Wednesday, June 10, 2015

Victoria Christopher Murray on why she wrote Stand Your Ground

Victoria Christopher Murray is a prolific writer, publisher and all round amazing person. This month, Victoria will release a book that is ground breaking and an emotional tour-de-force.

She explains to readers why she wrote this book in an open letter that makes you want to buy the book right now. Stand Your Ground will be released on June 30th, by the way.


"Not again," were words that kept reverberating through my mind on February 15, 2014. We were just a few weeks away from the second anniversary of Trayon Martin's murder and as I watched the verdict come down in the first trial of Michael Dunn (the man who murdered Jordan Davis) I felt like this country was taking giant leaps backwards.
It had happened again. While Michael Dunn had been found guilty of attempted murder, the jury couldn't reach a verdict on the murder charge for Jordan Davis's death.
Of course my social media timelines blew up. People were upset and rightfully so...though, I didn't understand the specific reactions. People attacked the men and women of the jury, and then, there were those who were once again calling for America to boycott one of its own states. "Nobody go to Florida!" became the social media mantra.
That confused me -- I didn't understand how people could get upset with Americans who had not only stepped up to fulfill their jury duty, but who were following the law. And it was even more confusing that people wanted to boycott Florida when two dozen other states had some version of the same law. So what...were people going to boycott every state? Were they going to boycott the states where they lived?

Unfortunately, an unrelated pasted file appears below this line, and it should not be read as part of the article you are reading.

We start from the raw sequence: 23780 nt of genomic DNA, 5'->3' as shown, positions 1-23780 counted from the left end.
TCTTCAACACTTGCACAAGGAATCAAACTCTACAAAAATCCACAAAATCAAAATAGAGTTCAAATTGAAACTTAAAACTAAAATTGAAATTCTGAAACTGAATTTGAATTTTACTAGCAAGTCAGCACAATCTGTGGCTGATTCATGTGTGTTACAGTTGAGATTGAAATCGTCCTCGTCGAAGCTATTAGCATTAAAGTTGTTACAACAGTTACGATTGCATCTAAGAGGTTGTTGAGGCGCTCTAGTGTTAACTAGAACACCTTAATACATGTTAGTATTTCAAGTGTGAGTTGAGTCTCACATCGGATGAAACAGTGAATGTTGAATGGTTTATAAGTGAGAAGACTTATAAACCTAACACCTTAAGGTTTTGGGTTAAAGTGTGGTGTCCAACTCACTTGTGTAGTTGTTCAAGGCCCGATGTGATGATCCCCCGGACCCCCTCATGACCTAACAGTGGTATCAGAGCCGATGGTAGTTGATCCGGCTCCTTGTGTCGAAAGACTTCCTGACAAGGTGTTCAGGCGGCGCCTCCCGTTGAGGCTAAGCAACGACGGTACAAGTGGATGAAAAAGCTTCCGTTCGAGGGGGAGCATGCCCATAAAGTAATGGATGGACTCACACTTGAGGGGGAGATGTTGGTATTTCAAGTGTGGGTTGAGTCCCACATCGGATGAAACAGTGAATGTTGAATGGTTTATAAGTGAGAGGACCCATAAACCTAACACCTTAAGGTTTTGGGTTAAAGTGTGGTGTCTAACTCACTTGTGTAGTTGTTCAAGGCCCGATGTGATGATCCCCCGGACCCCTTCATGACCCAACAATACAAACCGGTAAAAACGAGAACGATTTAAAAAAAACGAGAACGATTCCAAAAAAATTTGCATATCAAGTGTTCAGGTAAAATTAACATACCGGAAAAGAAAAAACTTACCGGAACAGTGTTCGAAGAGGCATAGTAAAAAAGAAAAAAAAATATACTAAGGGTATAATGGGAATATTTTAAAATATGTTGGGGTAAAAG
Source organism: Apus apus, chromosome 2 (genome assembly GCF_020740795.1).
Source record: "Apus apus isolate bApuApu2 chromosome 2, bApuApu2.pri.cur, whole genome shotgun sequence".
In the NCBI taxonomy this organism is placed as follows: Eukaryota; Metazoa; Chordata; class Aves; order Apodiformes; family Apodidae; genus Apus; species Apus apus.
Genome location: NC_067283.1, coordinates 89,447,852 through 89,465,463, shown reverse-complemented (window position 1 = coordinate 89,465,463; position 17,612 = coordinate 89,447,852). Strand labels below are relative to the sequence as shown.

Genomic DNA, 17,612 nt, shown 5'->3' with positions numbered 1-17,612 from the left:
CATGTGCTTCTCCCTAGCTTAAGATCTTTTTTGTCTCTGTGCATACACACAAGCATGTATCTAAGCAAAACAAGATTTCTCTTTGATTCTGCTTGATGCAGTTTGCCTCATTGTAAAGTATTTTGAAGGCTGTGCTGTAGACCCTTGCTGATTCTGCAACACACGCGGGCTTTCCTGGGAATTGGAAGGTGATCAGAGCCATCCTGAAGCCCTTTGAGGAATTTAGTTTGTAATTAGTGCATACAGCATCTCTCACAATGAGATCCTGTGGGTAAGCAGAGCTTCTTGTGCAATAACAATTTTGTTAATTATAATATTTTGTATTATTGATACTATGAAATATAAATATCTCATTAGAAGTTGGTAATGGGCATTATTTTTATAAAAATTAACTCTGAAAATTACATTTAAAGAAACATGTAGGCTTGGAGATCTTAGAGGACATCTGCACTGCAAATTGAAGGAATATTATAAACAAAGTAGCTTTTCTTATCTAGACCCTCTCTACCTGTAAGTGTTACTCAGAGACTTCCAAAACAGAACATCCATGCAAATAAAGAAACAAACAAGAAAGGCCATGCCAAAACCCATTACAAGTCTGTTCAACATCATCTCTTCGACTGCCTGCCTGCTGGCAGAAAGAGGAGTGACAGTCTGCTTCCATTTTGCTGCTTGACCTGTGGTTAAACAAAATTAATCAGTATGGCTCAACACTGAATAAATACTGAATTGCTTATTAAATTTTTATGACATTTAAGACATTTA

I couldn't make sense out of what I thought was nonsense. I couldn't understand why people were attacking juries and attacking states, and not going after the real culprit. Why not make this a political rallying cry? Why not register thousands of people to vote? Why not go after the law?
Yes, people are behind the law, but not the people who would suffer under a boycott. And not the people who fulfilled their civic duty by serving on the jury.

It was that night and those reactions that started the seed of this novel to grow inside of me. I so wanted to get people to understand that the law was the problem. I wanted people to understand the law better, I wanted people to know that Stand Your Ground is not a defense in itself, it is part of self defense. And though I had never been through anything like this myself personally, I wanted people to really think about the families in these situations. Maybe all of that would get us to finally stand our ground...stand up and do something. Do something that would matter, do something that would count.